The lack of any reasonable definition of sustainability has left it open to inevitable appropriation by the corporate spin doctors. But even the most genuine and useful sustainability concepts including permaculture contain an ambiguity about sustainability as a state or a process. Once we accept the reality and magnitude of energy descent, we begin to ask what "sustainability",  "sustainable systems" or "sustainable system design" might mean. Even the idea of permanence at the heart of permaculture is problematic to say the least.

For any human culture to be considered sustainable it must have the capacity (proven only with historical hindsight) to reproduce itself down the generations while providing human material needs without cataclysmic and long-term breakdown. If it is energetically impossible for high energy society to be anything more than a pulse in the long run of human history, then it cannot, by this definition, be sustainable, no matter how much we shuffle the technological chairs. In articulating Permaculture as the Principles and Pathways Beyond Sustainability, I am suggesting that we need to get over our naive and simplistic notions of sustainability as a likely reality for ourselves or even our grandchildren and instead accept that our task is use our familiarity with continuous change to adapt to energy descent.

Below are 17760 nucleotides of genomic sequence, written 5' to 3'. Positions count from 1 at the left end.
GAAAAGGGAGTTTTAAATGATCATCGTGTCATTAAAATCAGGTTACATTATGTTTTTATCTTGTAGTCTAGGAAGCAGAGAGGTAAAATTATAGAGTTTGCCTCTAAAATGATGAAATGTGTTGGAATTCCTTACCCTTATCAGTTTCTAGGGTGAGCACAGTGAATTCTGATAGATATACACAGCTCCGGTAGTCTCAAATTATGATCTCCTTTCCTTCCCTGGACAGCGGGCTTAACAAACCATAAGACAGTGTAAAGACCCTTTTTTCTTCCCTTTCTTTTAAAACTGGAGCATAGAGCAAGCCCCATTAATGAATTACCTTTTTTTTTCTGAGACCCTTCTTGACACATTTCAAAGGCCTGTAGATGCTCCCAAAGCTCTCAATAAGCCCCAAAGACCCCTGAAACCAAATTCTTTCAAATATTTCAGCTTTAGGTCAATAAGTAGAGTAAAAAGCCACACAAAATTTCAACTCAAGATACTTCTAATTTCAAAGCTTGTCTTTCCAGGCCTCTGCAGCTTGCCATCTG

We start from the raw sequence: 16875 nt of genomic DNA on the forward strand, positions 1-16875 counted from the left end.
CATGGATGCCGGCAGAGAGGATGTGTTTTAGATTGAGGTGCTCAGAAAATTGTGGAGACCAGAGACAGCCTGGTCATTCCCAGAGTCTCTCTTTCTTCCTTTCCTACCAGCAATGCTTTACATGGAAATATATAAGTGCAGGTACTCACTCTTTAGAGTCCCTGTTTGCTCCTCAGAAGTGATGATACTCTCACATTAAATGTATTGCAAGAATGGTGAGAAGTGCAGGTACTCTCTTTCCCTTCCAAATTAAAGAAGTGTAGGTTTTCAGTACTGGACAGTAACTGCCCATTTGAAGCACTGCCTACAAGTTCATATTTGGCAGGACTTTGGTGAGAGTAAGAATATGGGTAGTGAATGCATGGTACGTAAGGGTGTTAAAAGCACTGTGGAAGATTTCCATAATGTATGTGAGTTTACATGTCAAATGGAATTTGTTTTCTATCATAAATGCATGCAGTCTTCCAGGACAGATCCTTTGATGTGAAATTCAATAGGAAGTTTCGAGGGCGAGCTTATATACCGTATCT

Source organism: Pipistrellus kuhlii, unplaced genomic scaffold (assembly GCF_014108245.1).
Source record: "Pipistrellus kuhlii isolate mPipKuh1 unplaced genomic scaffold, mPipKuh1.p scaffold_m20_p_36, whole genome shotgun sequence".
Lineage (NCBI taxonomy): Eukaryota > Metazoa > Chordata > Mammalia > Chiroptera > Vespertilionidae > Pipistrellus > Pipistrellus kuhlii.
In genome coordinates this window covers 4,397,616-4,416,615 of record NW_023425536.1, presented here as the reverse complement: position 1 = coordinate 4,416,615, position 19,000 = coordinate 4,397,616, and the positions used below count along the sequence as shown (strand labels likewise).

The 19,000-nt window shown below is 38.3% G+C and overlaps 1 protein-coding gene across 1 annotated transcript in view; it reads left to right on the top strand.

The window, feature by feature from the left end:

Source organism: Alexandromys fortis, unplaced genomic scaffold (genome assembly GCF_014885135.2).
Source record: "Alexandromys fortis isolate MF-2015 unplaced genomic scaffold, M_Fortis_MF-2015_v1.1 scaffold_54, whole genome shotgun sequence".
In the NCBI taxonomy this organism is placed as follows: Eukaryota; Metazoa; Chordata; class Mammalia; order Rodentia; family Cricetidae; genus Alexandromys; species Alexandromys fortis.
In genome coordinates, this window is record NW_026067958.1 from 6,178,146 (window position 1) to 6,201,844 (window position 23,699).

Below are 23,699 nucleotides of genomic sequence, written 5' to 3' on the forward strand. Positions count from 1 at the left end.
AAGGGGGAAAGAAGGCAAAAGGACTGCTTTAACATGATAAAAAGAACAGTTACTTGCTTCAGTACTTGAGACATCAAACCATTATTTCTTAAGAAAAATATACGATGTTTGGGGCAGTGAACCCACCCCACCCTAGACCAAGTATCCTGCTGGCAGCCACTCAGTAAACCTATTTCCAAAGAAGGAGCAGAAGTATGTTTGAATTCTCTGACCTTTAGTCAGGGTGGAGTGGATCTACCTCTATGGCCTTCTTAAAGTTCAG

From the mountain peak

When we picture the energy climax as a spectacular but dangerous mountain peak that we (humanity) have succeeded in climbing, the idea of descent to safety is a sensible and attractive proposition. The climb involved heroic effort, great sacrifice, but also exhilaration and new views and possibilities at every step. The are several false peaks, but when we see the whole world laid out around us we know we are at the top. Some argue that there are higher peaks in the mists, but the weather is threatening.

The view from the top reconnects us with the wonder and majesty of the world and how it all fits together, but we cannot dally for long. We must take advantage of the view to chart our way down while we have favourable weather and daylight. The descent will be more hazardous than the climb, and we may have to camp on a series of plateaus to rest and sit out storms. Having been on the mountain so long, we can barely remember the home in a far-off valley that we fled as it was progressively destroyed by forces we did not understand. But we know that each step brings us closer to a sheltered valley where we can make a new home.